American Experience: Season 22 (2010)

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Season 22
American Experience

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Episodes

Air date: Nov 2, 2009

Discover how President Franklin Roosevelt addressed the pressing economic and environmental challenges of his time in this documentary about the Civilian Conservation Corps (CCC), the agency founded to shape up our economy by creating jobs in natural resource conservation. The year was 1929: The stock market had just crashed, unemployment was rising, and the Midwestern farmers were losing valuable topsoil to the first winds of the Dust Bowl. Realizing that drastic action was needed in order to prevent an all-out economic collapse, President Roosevelt proposed the CCC and put 250,000 Americans to work in the first two months alone. By day the workers would construct flood barriers, fight fires, plant trees, and maintain roads on both private and federal land; by night they would attend classes designed to educate them and instill them with valuable job skills. In July of 1942 the economy was on an upswing and the program was dissolved, but the impact of this important agency can still be felt today by the millions of American families who frequent our national parks every year.

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Air date: Jan 25, 2010

Discover the true story of iconic Wild West lawman Wyatt Earp in this installment of American Experience. His reputation as a deadeye quick-draw cemented during the shootout at the O.K. Corral, Earp would later rise to the status of folk hero thanks for his tireless efforts in taming the west. But Earp wasn't always the do-gooder the legends made him out to be. In this documentary, filmmakers eschew the myth in favor of the man, tracing the troubled youth of a drifting opportunist who married young, then fell in with a lawless crowd following his wife's untimely death. It was precisely those underworld ties, however, that helped to establish Earp's credibility as a lawman, and led him straight to the 1881 gunfight that historians are still talking about today. Later, after avenging his brother's death and fleeing to Los Angeles, Earp spend his last days searching for redemption, and a means of reclaiming his tarnished image.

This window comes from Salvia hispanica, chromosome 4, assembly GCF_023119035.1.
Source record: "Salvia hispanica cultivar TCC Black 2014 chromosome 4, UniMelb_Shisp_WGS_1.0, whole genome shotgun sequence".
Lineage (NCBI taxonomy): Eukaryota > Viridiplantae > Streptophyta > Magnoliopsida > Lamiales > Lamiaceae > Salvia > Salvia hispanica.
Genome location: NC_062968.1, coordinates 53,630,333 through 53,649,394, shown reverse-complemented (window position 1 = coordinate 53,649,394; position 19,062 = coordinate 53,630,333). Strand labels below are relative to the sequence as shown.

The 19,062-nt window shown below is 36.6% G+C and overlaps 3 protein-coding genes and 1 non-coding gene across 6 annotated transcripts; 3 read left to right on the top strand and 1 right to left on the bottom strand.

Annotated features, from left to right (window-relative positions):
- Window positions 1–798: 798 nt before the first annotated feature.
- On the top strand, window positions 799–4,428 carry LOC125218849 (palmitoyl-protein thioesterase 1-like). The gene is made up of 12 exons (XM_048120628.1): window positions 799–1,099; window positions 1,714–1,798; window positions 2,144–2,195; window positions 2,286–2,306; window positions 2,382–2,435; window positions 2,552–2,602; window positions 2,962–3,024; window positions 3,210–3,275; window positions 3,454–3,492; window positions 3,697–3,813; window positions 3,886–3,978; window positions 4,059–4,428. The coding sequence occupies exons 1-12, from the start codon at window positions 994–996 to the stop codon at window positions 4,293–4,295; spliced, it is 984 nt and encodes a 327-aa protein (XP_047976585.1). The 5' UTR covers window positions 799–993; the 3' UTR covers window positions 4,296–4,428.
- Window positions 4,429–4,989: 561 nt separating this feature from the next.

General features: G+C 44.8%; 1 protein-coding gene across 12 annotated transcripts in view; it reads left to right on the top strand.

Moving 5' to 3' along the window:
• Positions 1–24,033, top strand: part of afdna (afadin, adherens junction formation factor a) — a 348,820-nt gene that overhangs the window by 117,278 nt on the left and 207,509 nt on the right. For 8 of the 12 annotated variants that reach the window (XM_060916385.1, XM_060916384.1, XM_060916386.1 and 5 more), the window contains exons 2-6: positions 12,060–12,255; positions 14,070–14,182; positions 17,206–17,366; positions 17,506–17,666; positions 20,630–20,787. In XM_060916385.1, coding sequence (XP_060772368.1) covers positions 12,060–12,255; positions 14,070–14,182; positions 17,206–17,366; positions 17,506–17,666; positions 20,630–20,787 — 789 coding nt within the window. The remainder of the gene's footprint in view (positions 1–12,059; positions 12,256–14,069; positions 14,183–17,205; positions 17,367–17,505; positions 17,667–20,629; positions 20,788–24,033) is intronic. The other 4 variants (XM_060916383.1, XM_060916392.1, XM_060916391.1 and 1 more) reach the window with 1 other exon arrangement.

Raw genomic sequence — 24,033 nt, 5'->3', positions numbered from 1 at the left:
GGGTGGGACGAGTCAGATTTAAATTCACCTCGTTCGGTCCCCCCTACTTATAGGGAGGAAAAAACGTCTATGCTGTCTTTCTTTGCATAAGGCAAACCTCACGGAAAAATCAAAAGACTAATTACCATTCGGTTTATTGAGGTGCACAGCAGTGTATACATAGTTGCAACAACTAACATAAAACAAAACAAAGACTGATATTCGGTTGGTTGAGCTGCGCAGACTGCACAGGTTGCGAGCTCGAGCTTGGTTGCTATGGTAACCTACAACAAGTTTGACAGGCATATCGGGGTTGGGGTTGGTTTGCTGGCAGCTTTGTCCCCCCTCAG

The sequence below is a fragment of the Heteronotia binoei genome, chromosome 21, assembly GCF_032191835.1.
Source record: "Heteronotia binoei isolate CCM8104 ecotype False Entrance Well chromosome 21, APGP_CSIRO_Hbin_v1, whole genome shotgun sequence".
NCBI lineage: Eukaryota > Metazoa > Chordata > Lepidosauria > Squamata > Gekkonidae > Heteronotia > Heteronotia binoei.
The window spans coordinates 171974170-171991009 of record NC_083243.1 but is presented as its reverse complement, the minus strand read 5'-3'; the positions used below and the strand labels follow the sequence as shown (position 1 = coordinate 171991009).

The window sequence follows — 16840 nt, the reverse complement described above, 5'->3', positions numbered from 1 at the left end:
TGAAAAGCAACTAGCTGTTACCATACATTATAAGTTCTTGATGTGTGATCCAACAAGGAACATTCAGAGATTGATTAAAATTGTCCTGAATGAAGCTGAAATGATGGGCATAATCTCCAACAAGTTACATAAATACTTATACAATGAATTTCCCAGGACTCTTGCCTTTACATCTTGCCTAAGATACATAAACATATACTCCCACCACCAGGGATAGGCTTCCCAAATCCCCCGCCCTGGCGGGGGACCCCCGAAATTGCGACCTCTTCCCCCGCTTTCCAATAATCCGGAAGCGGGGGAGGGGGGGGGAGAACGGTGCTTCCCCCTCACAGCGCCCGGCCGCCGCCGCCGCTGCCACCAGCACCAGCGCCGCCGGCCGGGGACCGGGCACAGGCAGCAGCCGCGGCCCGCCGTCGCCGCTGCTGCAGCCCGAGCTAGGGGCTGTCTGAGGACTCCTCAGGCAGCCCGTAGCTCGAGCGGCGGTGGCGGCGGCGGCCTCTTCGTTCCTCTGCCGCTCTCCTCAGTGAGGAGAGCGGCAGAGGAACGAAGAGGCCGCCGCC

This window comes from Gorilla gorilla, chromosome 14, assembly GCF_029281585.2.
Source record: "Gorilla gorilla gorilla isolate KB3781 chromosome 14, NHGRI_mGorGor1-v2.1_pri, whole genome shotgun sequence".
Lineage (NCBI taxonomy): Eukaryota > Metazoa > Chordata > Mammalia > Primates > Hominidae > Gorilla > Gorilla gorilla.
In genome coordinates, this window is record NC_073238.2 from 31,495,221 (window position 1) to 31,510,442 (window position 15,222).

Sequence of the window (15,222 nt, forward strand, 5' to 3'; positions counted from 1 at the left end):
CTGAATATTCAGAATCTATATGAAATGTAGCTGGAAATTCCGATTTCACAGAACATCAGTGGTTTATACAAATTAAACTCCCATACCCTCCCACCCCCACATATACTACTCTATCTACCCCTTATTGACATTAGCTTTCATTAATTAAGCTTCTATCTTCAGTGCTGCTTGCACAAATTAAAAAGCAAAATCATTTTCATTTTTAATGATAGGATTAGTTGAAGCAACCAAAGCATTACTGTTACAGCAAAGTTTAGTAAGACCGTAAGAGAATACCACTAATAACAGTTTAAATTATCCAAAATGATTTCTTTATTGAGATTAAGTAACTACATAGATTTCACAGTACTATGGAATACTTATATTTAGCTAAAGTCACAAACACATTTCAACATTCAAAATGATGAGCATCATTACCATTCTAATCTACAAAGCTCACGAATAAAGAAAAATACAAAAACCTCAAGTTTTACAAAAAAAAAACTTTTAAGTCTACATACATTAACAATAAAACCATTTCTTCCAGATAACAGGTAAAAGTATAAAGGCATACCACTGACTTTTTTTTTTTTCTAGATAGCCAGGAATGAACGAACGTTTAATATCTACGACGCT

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Air date: Feb 8, 2010

Producerdirector Zvi Dor-Ner meditates on the moral dilemma of war by revealing the incredible destruction inflicted on German cities by Allied forces during World War II. September 1, 1939: as Europe plunged into war, President Franklin D. Roosevelt implored pilots on all sides not to drop bombs on areas with large civilian populations. Flash forward six years to a time when Germany was in rubble, and roughly half-a-million Germans had lost their lives as a result of a relentless bombing campaign waged primarily by Britain and America. Interviews with historians and World War II pilots combine with archival footage to highlight the dilemma faced by leaders who remain determined to win the fight despite their distaste for civilian casualties.

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Air date: Mar 1, 2010

A profile of Dolley Madison (1768-1849), the spouse of fourth U.S. president James Madison, who transformed the role of president's wife and became America's "first" first lady. The biography includes remarks from Cokie Roberts (Founding Mothers), historian Catherine Allgor (A Perfect Union), presidential historian Richard Norton Smith, and first lady biographer Carl Sferrazza Anthony.

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Air date: Apr 19, 2010